Material

There are several materials that can be used for dry suits, but there are some that stand above the rest.

  • Laminated Material

Laminated materials can be either a bi-laminate or tri-laminate and are one of the easier materials to move around in. This is because the material is far less cumbersome and dries extremely quickly, but the material does not offer any thermal protection.

  • Coated Material

Coated materials are fabrics that are not waterproof on their own, but sprayed with a waterproof coating. This coating is applied to the exterior of the fabric rather than both the exterior and interior. But the coating can wear over time so you will need to reapply the coating down the road or risk your dry suit not being completely water proof.

  • Neoprene Material

Similar to wetsuits, the neoprene material is thinner for a dry suit but has similar benefits. The neoprene offers higher thermal protection and insulation so you don’t need to worry about wearing layers underneath if you don’t want to. But the neoprene material is typically heavier than other dry suit options so you may feel more weighed down.

  • Membrane Material

Membrane materials are three thin layers of rubber connected to one another making it extremely lightweight and flexible. But with such thin materials, the membrane material offers very little insulation. So you will more than likely need to wear something underneath the dry suit, unless the weather is warm.

Entry Type

Knowing how to get into and out of your dry suit with the least amount of struggle and effort is always important when you want to get out on the water. So it is important to choose the right zipper entry option to keep things as simple as possible.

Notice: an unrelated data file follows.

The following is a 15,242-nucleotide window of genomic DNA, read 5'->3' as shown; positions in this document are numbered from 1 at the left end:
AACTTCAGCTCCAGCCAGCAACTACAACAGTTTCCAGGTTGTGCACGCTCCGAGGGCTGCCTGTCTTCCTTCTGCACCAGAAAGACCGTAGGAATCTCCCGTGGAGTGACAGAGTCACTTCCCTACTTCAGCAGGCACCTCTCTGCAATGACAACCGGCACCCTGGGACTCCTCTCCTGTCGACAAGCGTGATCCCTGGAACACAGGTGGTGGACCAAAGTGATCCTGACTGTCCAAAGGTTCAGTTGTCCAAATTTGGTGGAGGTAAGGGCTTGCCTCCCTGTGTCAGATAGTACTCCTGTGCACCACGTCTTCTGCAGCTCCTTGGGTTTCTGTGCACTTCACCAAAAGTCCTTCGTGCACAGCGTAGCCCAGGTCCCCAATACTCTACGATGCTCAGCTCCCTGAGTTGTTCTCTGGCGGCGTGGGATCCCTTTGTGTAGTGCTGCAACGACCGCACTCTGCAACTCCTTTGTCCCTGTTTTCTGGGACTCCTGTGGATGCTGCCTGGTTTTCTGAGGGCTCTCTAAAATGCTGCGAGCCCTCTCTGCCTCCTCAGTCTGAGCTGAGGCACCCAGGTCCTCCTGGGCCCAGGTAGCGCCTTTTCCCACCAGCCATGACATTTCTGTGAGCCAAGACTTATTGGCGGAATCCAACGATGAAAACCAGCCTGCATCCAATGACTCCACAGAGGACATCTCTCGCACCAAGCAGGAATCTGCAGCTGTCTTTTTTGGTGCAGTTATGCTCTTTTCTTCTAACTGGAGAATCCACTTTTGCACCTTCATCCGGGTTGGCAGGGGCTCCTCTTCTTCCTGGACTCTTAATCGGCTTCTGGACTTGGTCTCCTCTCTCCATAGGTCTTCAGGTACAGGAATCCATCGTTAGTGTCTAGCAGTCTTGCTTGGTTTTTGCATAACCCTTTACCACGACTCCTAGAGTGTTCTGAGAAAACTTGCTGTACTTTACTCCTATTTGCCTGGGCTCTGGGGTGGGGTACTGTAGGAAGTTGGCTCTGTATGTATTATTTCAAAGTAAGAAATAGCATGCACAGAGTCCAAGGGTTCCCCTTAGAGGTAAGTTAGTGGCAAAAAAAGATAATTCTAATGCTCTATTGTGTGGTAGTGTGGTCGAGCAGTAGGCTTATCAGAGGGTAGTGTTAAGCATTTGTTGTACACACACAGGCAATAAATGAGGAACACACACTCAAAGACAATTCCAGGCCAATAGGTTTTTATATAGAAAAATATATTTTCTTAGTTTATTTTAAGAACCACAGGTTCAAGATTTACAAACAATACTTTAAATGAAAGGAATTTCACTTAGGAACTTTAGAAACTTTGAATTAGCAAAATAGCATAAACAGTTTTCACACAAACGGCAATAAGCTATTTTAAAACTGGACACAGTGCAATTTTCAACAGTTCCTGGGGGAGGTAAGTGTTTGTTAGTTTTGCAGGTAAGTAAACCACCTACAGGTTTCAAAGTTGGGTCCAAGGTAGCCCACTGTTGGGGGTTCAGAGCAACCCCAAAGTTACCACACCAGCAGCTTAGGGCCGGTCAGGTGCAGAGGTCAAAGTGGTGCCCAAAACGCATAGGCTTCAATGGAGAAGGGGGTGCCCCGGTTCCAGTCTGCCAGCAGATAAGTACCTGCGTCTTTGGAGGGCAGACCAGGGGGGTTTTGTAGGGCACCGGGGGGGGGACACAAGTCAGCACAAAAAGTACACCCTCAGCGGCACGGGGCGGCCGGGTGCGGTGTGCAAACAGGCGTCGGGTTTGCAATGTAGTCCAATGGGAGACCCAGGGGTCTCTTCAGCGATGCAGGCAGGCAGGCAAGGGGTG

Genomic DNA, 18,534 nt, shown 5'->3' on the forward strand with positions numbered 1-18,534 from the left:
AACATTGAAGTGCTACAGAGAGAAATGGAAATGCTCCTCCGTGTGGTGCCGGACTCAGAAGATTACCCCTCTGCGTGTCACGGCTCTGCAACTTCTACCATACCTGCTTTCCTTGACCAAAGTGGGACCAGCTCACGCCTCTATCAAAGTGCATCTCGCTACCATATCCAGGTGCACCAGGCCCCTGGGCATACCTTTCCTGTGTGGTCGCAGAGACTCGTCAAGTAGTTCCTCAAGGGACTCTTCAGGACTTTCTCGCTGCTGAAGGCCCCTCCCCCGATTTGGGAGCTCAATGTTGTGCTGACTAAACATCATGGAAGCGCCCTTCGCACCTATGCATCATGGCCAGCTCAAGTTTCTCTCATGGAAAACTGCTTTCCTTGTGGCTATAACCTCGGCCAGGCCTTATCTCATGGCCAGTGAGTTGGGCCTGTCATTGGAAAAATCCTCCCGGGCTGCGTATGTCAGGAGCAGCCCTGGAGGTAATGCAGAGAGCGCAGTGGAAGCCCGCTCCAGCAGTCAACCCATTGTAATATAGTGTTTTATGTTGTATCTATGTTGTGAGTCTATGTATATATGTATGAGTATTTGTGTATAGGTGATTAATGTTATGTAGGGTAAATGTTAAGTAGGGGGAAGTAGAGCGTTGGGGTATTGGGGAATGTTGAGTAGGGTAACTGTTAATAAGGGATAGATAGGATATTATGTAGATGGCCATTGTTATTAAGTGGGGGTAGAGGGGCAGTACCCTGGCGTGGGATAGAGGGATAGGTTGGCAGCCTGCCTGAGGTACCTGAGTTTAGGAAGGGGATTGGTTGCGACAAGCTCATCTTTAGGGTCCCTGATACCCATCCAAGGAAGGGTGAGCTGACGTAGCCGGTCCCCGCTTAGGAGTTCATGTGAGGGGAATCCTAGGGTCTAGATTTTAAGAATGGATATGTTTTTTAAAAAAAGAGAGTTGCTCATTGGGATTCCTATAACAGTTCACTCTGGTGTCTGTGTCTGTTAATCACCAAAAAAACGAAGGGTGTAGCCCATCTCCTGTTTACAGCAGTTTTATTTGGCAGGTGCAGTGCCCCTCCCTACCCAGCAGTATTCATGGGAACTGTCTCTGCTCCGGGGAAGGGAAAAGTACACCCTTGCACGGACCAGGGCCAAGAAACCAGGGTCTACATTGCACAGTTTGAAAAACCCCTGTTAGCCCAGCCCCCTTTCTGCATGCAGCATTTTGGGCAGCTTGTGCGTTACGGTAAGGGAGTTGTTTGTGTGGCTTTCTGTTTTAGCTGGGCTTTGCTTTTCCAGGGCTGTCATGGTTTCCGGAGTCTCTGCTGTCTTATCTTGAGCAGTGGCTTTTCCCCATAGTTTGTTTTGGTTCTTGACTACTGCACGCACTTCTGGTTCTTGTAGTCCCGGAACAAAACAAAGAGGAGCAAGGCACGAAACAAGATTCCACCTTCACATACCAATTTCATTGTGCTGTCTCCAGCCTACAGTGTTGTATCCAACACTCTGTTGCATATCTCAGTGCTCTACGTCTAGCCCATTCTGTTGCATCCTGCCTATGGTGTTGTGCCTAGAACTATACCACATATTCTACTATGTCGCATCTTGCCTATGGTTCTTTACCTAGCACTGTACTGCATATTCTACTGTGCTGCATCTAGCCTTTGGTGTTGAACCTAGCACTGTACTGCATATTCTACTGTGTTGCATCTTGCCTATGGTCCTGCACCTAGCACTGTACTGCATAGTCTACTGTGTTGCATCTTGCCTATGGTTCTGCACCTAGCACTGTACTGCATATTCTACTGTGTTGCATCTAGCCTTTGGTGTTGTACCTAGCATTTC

• Front Zipper Entry

Front entry dry suits have a zipper going across the chest from one shoulder diagonally to the opposite hip. This allows the wearer to get the dry suit on and off more easily than other entry options, but the zipper’s placement can sometimes be uncomfortable for a wearer.

  • Back Zipper Entry

The back entry zipper design is a vertical zipper from the seat to neck of the dry suit. This keeps the zipper out of the way and prevents irritation, but can be more difficult to zip up unless you have someone to assist you.

  • Switch Zip Entry

Switch zipper entry allows you to essentially turn your one piece dry suit into two because the zipper encircles the waist. This means you can put the top and bottoms on separately without having to try and pull everything up from the bottom over your whole body.

Seal

A seal separates your body from the rest of the world, including wind, water and cold temperatures. So it is crucial to choose the right one for your needs.

  • Neoprene Seal

The most durable of the seal options, Neoprene won’t tear easily and is thick enough to keep you warm. But Neoprene will stretch over time and lose some of its shape after many uses.

  • Latex Seal